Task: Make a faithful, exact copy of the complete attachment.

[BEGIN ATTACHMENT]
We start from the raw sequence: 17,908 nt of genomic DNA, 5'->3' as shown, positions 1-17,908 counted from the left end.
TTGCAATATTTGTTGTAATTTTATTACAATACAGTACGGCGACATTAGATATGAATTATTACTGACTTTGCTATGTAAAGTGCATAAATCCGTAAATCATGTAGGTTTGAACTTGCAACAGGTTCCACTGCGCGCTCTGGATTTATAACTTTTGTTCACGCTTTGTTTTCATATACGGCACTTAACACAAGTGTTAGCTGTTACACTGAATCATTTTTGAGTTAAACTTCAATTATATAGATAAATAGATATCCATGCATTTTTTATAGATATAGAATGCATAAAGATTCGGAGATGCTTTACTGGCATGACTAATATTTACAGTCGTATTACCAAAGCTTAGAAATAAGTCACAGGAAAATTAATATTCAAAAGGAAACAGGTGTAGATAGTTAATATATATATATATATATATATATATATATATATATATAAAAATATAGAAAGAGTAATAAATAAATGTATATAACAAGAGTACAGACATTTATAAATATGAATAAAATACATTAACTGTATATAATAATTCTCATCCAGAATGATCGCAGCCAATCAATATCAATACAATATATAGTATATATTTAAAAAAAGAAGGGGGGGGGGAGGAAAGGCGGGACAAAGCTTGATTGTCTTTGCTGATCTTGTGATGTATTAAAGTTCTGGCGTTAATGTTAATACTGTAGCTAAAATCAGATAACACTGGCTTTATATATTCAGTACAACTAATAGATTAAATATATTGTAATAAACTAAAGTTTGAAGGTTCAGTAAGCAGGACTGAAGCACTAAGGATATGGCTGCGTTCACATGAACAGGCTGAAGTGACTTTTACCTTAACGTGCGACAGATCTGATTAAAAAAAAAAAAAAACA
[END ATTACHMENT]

We start from the raw sequence: 17,908 nt of genomic DNA, 5'->3' as shown, positions 1-17,908 counted from the left end.
TTGCAATATTTGTTGTAATTTTATTACAATACAGTACGGCGACATTAGATATGAATTATTACTGACTTTGCTATGTAAAGTGCATAAATCCGTAAATCATGTAGGTTTGAACTTGCAACAGGTTCCACTGCGCGCTCTGGATTTATAACTTTTGTTCACGCTTTGTTTTCATATACGGCACTTAACACAAGTGTTAGCTGTTACACTGAATCATTTTTGAGTTAAACTTCAATTATATAGATAAATAGATATCCATGCATTTTTTATAGATATAGAATGCATAAAGATTCGGAGATGCTTTACTGGCATGACTAATATTTACAGTCGTATTACCAAAGCTTAGAAATAAGTCACAGGAAAATTAATATTCAAAAGGAAACAGGTGTAGATAGTTAATATATATATATATATATATATATATATATATATATATAAAAATATAGAAAGAGTAATAAATAAATGTATATAACAAGAGTACAGACATTTATAAATATGAATAAAATACATTAACTGTATATAATAATTCTCATCCAGAATGATCGCAGCCAATCAATATCAATACAATATATAGTATATATTTAAAAAAAGAAGGGGGGGGGGAGGAAAGGCGGGACAAAGCTTGATTGTCTTTGCTGATCTTGTGATGTATTAAAGTTCTGGCGTTAATGTTAATACTGTAGCTAAAATCAGATAACACTGGCTTTATATATTCAGTACAACTAATAGATTAAATATATTGTAATAAACTAAAGTTTGAAGGTTCAGTAAGCAGGACTGAAGCACTAAGGATATGGCTGCGTTCACATGAACAGGCTGAAGTGACTTTTACCTTAACGTGCGACAGATCTGATTAAAAAAAAAAAAAAACA